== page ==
Kitty Fisher

Size-positivity, feminism, self-esteem crises, ginormous tits.

reduction

Posted by Kitty on May 4, 2008

A post is brewing on what happened while I was in London (which is why there was no post last week), but in the meantime I wanted to address something that comes up almost ridiculously often.
Breast reductions.

Last night my team hosted a roller derby match between two other themes. Since we weren’t skating, we didn’t wear our uniforms– ‘hosting’ means that we worked the door, manned the merch table, sold raffle tickets, laid out the track, set up the chairs, and all that. Roller derby leagues are volunteer organizations, and rely heavily on the unpaid labor of their members and their members’ most devoted fans (skaters’ husbands and boyfriends, and sometimes girlfriends/partners [though girlfriends/partners tend more often to get sucked in as skaters…] are known as Derby Widows, and are the backbone of the behind-the-scenes work it takes to run an organization like this.
I know I’ve digressed. But I have a point here. Since we weren’t skating, we wore costumes instead of uniforms. We decided to dress up as ‘biker chicks’, but that means different things to different people.
I showed up in a corset I bought at a Renn Faire, and a pleather miniskirt. This corset used to fit me properly, but now when I lace it all the way closed, my boobs pretty much pop out the top.
So I wore a halter top underneath– a halter top with an integral bra. No more flesh than normal was showing, it was just in a different place.

I did get a lot of stares. I’m used to that. Our team captain wore leather chaps and underneath, spandex booty shorts with her name screenprinted; I wasn’t alone in drawing stares. (Her name also wiggled when she walked, I don’t know if she realized that. It’s unimaginably hot. I felt rather tame beside her, though I couldn’t bend over because my skirt was so short. Another tangent: one of the many phrases that used to fill me with fear which roller derby has completely stripped of terror is “Your undies might show.” Might! I bought these cute ones on purpose because I figured they WOULD!)

One of my teammates, standing next to me, surveyed the acreage of my cleavage. “So what’s your bra size now?” she asked. I had complained earlier how it had gone up, and now this corset, and all my favorite bras, now fit.
“Thirty-two J,” I said a bit glumly. “The specialty lingerie shops don’t even carry that one.”
“And you haven’t had a reduction why?” she asked.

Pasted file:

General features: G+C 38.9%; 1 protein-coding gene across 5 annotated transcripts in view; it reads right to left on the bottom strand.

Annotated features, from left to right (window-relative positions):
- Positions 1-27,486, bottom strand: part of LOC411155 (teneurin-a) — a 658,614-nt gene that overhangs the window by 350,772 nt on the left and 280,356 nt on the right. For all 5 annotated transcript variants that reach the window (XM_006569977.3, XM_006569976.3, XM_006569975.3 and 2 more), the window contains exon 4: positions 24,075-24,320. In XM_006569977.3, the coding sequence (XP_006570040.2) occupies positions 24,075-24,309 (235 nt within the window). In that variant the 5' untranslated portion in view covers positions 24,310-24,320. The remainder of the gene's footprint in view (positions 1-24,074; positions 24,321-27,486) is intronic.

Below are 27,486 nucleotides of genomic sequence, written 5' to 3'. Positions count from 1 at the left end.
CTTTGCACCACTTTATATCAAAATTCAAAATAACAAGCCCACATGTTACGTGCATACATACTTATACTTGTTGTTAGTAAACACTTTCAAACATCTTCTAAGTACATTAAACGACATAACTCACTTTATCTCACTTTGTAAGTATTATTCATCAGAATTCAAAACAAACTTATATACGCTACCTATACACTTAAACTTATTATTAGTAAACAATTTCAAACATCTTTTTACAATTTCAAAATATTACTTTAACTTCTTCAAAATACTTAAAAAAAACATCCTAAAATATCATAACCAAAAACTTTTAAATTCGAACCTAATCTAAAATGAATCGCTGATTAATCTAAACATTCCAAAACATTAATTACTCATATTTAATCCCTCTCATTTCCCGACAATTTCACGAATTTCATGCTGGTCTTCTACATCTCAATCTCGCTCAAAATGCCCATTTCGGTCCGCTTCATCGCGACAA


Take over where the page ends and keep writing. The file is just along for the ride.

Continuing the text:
I was shocked. I get that question sometimes, but this particular teammate is a fellow in size-positivity, a die-hard feminist of both the new and old schools, etc.
She went on in my shocked silence to mention two skaters on the league who’d had breast reductions and were happy with them.
“Because,” I said finally, working very hard not to be snippy, “while it’s inconvenient that I can’t find bras my size off the rack, I see no need to have cosmetic surgery just so I can shop in the mall. I’m not changing my body for fashion. I’ll just have to learn to sew.”
“Oh, oh,” she said, “oh no, I’d never– I’d never suggest– screw fashion! I just…. doesn’t that hurt your back?”
I’ve been skating with this woman for nearly a year now. “No more than anybody else’s,” I said. “My back is the first part to get really fatigued when I skate, but I’ve noticed a lot of smaller girls with the same problem.” The speed-skating crossover relies heavily on the muscles of your lower back to move the legs, and since you’re bent over, you have to sort of cantilever your upper body’s weight through these muscles. “It never hurts otherwise. I have great posture.”
“Huh,” she said.

It’s just assumed that if you have boobs like this, you’re going to have problems with them. Mine have grown more or less steadily since I was 12, but gradually. Being reasonably active ensures that I have no problem with the weight of them. But this blows people’s minds, and I get asked all the damn time by other women why I don’t have a reduction. I know I’ve just got to be less sensitive to the question, but it hurts every time: people see them as a problem, instead of as part of my body.

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